When I saw my roommates last weekend at our Reunion, the joy and gratitude that filled me threatened to spill out the floodgates (especially after four gin and tonics). I recognized the tones of Stacy's voice, her gestures and laughter, though I hadn't seen her for sixteen years. Tara still fills the trashcan with tissues due to allergies, though it's in her lovely Wellesley home now and not a dorm room. Laura is still the amazing scholar/ athlete - and down-to-earth friend - that she was when she united us all.  And then we saw Tim, Ernie, Jorge, Mike, Juan, Eliza, and all the Quincy House friends that taught me how to reconnect. My heart was full.

For me, the seeds of my best learning at Harvard were planted in my heart and not my head. It took decades for these to grow into small trees of knowledge, for me to recognize the true gifts in any phase of life - connection, family, shared vulnerability. How astonishing that in many discussions at Reunion we could instantly bond over freshman year traumas, our past desires to leave the school, our qualms about  swim team weigh-ins and tapers. So many of us have learned those lessons about connection, and twenty-five years of life have unlocked our pride-bound recollections and allowed us to reach out.

Though it took me decades to "get it," those lessons have become my lifelong primer. When we left for Boston, our children were technically on their own, but our "family" in Colorado - our friends and neighbors here in Willow Creek - took care of their baseball games and sleepovers, their nighttime needs and their concerns. We wouldn't have made it to Boston without them, wouldn't have made it through the past fourteen years.  Leaving and returning both filled with gratitude, laughing at the reasons I had for going to Harvard and at the joys that fill me now, twenty-five years later, at the lessons I learned. 

Sunday, May 20, 2018

A Non-Post

I've typed a few blog entries over the past week and a half but haven't published them because they focus on one of my children, who faced a difficult time at school.  That individual has asked me not to discuss the trauma publicly and not to follow up any further with school officials, which leaves me feeling powerless and angst-y.  If I don't speak up, how can I affect change? My silence is teaching my kid the wrong lesson.

But my silence has been pledged, though I made my opinions known in a series of diatribes to family members. My child is physically safe, everyone else's child in that situation is safe, and though I am grateful for those facts, they reduce the probability that the powers-that-be at school will listen to me. I need either a critical mass of parents to speak with me (each focused on their own child) or a catastrophic event to illustrate the point.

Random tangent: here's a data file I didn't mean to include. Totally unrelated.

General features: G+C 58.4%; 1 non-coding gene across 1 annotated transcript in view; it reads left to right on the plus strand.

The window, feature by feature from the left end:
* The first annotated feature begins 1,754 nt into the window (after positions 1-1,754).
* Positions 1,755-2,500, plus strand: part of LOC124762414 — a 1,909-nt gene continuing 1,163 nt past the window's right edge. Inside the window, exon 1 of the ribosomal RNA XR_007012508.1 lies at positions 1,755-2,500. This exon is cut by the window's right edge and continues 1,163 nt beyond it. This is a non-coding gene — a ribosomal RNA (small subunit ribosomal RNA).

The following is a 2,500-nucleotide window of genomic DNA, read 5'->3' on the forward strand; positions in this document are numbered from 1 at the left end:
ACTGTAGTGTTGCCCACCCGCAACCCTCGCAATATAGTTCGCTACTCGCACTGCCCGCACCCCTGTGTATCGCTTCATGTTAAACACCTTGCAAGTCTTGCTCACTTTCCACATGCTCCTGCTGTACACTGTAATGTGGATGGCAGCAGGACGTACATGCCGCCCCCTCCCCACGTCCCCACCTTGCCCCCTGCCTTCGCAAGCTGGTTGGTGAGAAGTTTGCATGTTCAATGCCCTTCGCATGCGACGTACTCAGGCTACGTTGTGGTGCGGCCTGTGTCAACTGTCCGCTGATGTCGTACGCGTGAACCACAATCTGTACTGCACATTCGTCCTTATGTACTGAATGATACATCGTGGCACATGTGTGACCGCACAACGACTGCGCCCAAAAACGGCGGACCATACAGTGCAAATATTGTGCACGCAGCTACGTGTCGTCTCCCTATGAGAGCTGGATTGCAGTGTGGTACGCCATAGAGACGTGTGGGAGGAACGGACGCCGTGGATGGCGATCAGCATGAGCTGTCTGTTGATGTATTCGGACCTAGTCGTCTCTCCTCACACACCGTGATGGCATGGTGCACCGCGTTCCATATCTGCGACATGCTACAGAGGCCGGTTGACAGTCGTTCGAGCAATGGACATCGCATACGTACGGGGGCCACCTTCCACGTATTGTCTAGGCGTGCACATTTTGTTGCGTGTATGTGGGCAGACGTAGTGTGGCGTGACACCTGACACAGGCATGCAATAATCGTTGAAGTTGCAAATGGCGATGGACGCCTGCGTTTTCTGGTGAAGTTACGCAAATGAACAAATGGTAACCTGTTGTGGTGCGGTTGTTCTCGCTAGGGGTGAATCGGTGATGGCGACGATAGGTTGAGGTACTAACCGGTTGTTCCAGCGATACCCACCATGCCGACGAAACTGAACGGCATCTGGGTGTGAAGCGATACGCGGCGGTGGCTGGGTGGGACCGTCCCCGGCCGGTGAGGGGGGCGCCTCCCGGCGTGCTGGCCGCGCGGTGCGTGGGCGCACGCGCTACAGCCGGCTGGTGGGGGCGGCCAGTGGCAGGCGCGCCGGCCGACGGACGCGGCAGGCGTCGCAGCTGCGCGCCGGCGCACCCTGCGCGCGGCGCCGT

I'm tired of human nature requiring catastrophic events to make change. Tired of bank failures serving as the prerequisite for banking laws, of epidemics of measles and whooping cough serving as the basis for renewed calls for vaccinations, tired of car axles breaking in potholes before the roads can be fixed. Most of all, I am weary of the pressure on my children pushing them into a stressed state, keeping them awake at night with minds racing, forcing their tears and breakdowns at the kitchen table.  Though my child insists that s/he is "fine, Mom," I cannot erase the memory of emotional broken-ness, the hunched shoulders and sobs that escaped when I swooped in for a hug.  In some small way, I will never be fine, cannot "recover" fro this event.

We need to act on the precautionary principle and not do things that could cause harm. Every child should be protected, not just the majority, and no one should be forced into situations that make him or her uncomfortable. Isn't that what we teach our children? That bullying is wrong, that laying hands on another is wrong, that each individual has worth and their opinion, body and spirit should be respected? Then we should act accordingly, or they will know us for the hypocrites that we are.

Tuesday, May 8, 2018

Another May, More Madness

When I read through old blog posts to compile my book, I noticed many tributes to the madness of May. When your kids are in school, this month requires as much planning and dedication as December, with thank you notes and gift cards for teachers, coaches and carpool drivers, and planning for the ten weeks of child-packed adventure ahead. May 2018 heads up my list of crazy months, and this week, in particular, my calendar grimaces at me from the screen or page, a squinty face made from miniscule white spaces - the slender gaps between activities.

To kick everything off, Aden had her junior prom last Saturday, and introduced me and Rob to the joys of parenting a teenager out in a car after curfew. We went to bed with our cell phones in hand, startling awake each time she texted from a new location: dinner, ice cream, the prom itself, the after prom.  At 2:45am she texted that she was headed home - didn't want a ride, just wanted us to know. I prayed over and over to get her home safely, and must have fallen sound asleep before she came in, because at 4:45am I registered the time and the fact that I hadn't yet seen Aden, and leaped out of bed. Rob woke instantly, probably due to my snatching all the covers off him, and said "She's here, she's here!"  Though my gratitude was infinite, it was hard to go back to sleep after that adrenaline rush.

We were all a bit sleepy on Sunday, which boded well (not!) for baseball games and yardwork . . . and by the end of the day I was snapping at all and sundry from my post at the barbecue, lamenting having somehow purchased four pounds of chicken thighs that all needed roasting.